Certainly the best thing to have come out of this entire fiasco.

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Issandr El Amrani

Issandr El Amrani is a Cairo-based writer and consultant. His reporting and commentary on the Middle East and North Africa has appeared in The Economist, London Review of Books, Financial Times, The National, The Guardian, Time and other publications. He also publishes one of the longest-running blog in the region, www.arabist.net.

Islam and the protests: Rage, but also self-criticism

Islam and the protests: Rage, but also self-criticism

The Economist's take on the embassy riots:

Yet the debate has also sharpened criticism of religion’s intrusion into politics. To expose the pitfalls of Egypt’s blasphemy laws, for instance, activists have filed suits against a sheikh who angered Egyptian Christians by publicly burning a bible in response to the anti-Muslim film clip. Hassan Nasrallah, the charismatic leader of Hizbullah, Lebanon’s Shia party-cum-militia, provoked an angry backlash by staging a giant rally to protest against the film. Critics not only charged him with manipulating the incident to ingratiate himself with Sunni Muslims, among whom Mr Nasrallah’s star has waned with the region-wide rise of sectarian animosity. They called him a hypocrite for condemning America as a shielder of blasphemers while ignoring the offences to God committed by his ally, Syria’s regime. Its soldiers have destroyed mosques and, by the evidence of YouTube footage, forced prisoners to say, “There is no God but Bashar Assad”.
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Issandr El Amrani

Issandr El Amrani is a Cairo-based writer and consultant. His reporting and commentary on the Middle East and North Africa has appeared in The Economist, London Review of Books, Financial Times, The National, The Guardian, Time and other publications. He also publishes one of the longest-running blog in the region, www.arabist.net.

In Latitude: Cairo's Walls of Shame

In Cairo, Mixed Feelings About 'Innocence of Muslims' - NYTimes.com

I have a short comment on the IHT blog Latitude. Here's the conclusion:

But the protests also highlighted more important problems. Such as why the police were not able to contain the rioters, or what impact the protests might have on sectarian relations in Egypt: the film’s alleged producer is a Coptic émigré from Egypt. He and several other exiled Egyptians — as well as Terry Jones, the Florida fundamentalist said to have been consulted in the making of the film — face arrest should they come here. (One poor soul, Albier Saber, a Copt, was taken into custody merely for linking to the YouTube trailer on his Facebook account.)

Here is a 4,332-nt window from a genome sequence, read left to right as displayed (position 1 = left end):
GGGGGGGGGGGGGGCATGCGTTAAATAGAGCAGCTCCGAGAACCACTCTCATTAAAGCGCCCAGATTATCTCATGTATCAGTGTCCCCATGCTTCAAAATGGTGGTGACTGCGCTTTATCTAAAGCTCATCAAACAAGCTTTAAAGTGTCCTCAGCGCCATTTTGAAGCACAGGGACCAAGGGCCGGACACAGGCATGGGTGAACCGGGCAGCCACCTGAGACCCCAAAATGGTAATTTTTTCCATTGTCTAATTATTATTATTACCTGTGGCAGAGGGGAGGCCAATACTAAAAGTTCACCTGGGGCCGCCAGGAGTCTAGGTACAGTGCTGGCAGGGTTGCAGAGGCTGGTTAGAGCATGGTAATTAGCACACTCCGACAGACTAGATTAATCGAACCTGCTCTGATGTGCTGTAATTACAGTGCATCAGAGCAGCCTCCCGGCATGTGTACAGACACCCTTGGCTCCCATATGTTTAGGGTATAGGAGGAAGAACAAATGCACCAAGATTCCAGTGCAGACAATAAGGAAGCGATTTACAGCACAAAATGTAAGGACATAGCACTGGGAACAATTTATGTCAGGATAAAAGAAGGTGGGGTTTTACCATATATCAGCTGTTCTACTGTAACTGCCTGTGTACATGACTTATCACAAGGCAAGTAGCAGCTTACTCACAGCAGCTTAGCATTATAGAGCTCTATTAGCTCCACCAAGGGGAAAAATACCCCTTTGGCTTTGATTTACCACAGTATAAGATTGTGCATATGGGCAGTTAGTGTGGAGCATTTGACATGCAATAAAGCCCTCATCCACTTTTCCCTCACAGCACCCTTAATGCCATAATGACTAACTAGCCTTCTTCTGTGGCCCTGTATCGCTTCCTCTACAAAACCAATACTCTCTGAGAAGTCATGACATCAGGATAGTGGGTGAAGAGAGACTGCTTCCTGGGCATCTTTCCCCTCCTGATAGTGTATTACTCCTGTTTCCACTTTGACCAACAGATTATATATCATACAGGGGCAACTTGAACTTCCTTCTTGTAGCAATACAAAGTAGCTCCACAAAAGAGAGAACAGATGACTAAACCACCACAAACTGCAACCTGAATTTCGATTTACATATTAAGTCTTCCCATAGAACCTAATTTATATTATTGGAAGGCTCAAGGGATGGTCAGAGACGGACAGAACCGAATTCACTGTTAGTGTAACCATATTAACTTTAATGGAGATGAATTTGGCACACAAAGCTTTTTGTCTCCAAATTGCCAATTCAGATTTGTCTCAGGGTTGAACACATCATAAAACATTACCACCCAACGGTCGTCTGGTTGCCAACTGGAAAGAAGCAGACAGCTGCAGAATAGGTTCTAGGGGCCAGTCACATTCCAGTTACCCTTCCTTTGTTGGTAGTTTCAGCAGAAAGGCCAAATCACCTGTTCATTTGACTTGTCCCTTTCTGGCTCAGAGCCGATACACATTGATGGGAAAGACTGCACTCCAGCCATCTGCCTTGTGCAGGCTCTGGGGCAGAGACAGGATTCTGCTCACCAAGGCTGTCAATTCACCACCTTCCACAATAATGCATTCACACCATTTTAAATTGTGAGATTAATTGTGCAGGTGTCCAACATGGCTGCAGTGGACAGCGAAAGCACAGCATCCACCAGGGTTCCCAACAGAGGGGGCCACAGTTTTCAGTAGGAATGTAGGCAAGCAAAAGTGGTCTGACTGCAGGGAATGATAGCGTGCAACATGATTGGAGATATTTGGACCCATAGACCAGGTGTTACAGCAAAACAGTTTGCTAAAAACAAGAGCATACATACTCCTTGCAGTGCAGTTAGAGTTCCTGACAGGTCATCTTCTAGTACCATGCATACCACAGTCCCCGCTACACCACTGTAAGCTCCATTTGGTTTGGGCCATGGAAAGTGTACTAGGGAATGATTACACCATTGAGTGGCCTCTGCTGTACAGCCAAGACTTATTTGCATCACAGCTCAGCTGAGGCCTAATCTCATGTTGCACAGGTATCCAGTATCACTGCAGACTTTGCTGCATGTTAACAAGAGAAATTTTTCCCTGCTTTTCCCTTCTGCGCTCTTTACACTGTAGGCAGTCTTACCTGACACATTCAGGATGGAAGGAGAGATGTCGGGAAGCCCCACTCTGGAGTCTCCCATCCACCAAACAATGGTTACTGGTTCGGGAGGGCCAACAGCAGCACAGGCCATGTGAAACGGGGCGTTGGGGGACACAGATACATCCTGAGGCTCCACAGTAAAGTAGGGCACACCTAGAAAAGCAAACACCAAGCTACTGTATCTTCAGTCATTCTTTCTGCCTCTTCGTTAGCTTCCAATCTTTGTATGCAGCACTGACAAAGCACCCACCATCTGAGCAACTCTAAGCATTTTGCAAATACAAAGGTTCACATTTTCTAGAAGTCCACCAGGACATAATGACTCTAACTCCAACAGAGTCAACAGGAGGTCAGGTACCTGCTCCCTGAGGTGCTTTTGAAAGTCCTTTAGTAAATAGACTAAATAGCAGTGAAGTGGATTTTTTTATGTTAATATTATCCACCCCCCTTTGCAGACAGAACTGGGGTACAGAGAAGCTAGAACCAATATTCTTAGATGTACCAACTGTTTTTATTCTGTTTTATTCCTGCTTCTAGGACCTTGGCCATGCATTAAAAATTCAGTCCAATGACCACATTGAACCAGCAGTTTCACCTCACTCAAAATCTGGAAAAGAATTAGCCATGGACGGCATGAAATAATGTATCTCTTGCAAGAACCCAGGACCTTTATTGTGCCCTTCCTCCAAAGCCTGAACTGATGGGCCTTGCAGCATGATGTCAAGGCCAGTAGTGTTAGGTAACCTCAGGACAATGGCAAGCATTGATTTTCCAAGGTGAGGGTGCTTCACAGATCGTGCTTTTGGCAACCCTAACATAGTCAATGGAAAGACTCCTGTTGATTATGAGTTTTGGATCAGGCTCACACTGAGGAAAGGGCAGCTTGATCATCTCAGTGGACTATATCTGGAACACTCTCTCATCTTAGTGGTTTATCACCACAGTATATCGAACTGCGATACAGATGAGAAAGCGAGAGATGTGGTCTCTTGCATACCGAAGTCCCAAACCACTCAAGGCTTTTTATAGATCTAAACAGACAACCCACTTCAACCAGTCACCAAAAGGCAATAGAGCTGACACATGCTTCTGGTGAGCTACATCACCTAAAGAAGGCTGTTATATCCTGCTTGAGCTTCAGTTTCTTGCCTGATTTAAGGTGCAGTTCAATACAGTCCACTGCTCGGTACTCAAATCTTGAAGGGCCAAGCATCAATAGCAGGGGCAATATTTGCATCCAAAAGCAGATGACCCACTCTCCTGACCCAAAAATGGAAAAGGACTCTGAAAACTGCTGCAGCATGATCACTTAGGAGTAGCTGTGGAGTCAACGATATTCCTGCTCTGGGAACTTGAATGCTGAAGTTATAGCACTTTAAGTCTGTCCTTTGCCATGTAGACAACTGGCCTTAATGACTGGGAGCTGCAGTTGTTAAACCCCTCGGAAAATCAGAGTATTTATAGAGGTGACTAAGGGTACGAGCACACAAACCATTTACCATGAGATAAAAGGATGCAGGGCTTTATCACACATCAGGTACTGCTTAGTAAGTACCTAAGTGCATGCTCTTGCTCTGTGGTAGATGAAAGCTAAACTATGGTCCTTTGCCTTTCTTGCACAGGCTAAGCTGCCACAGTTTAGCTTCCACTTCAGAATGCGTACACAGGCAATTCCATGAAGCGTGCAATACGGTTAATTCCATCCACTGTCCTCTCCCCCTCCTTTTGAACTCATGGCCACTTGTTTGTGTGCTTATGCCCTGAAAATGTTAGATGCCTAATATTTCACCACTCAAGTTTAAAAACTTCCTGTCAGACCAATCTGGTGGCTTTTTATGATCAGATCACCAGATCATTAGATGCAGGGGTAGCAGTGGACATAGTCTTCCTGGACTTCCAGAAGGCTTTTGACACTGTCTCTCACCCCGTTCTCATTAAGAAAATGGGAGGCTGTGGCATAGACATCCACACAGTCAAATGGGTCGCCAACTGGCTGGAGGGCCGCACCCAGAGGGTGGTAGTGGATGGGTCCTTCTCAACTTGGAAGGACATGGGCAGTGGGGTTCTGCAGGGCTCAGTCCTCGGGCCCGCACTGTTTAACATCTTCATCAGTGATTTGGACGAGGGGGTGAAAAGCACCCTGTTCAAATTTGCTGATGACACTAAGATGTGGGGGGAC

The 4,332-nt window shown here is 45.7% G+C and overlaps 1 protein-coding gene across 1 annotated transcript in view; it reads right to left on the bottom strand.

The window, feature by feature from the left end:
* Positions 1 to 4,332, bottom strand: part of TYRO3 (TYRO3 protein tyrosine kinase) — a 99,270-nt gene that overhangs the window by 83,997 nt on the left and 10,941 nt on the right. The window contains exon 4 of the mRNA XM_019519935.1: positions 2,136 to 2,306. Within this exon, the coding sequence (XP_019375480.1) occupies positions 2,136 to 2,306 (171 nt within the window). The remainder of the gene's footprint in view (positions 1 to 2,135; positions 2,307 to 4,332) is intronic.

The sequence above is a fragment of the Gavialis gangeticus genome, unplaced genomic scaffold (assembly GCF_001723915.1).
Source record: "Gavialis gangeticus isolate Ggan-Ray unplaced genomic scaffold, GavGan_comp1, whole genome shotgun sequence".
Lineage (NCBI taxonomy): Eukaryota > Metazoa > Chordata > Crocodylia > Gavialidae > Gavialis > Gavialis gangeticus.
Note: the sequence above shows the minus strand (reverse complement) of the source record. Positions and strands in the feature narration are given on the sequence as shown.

And there’s the matter of the double standard that is created when a sheikh who burned a Bible — rather perplexingly, since Muslims consider it a holy book — is free whereas Christians who insult Islam face immediate backlash.

Even as the anger against America dies down, the underlying tension stirred up by this affair may have ongoing consequences in Egypt — not least because it will boost the case of the Islamists who want to put a ban on blasphemy at the heart of the constitution currently being drafted.

"Everywhere the Salafis are pushing"

"Everywhere the Salafis are pushing"

Good comments by Tarek Ramadan on the struggle for who's going to be the biggest defender of Islam:

And the second thing that we have to say—and this is important because you were talking about Mohamed Morsi and people, the Islamists in Muslim-majority countries—there is something which is going to be one of the main challenges in the Muslim world today, in the Muslim-majority countries in the Arab world, is the religious credibility. How are you going to react to what is said about Islam? So, by touching the prophet of Islam, the reaction should be, who is going to be the guardian? And you can see today that the Muslim Brotherhood are in a situation where the Salafis, then the literalists, are pushing. And they were in Libya, they were in Egypt, they are now in Yemen. So, everywhere the Salafi are pushing by saying, "We are the guardian, and we are resisting any kind of relationship to the West or provocation coming from the West."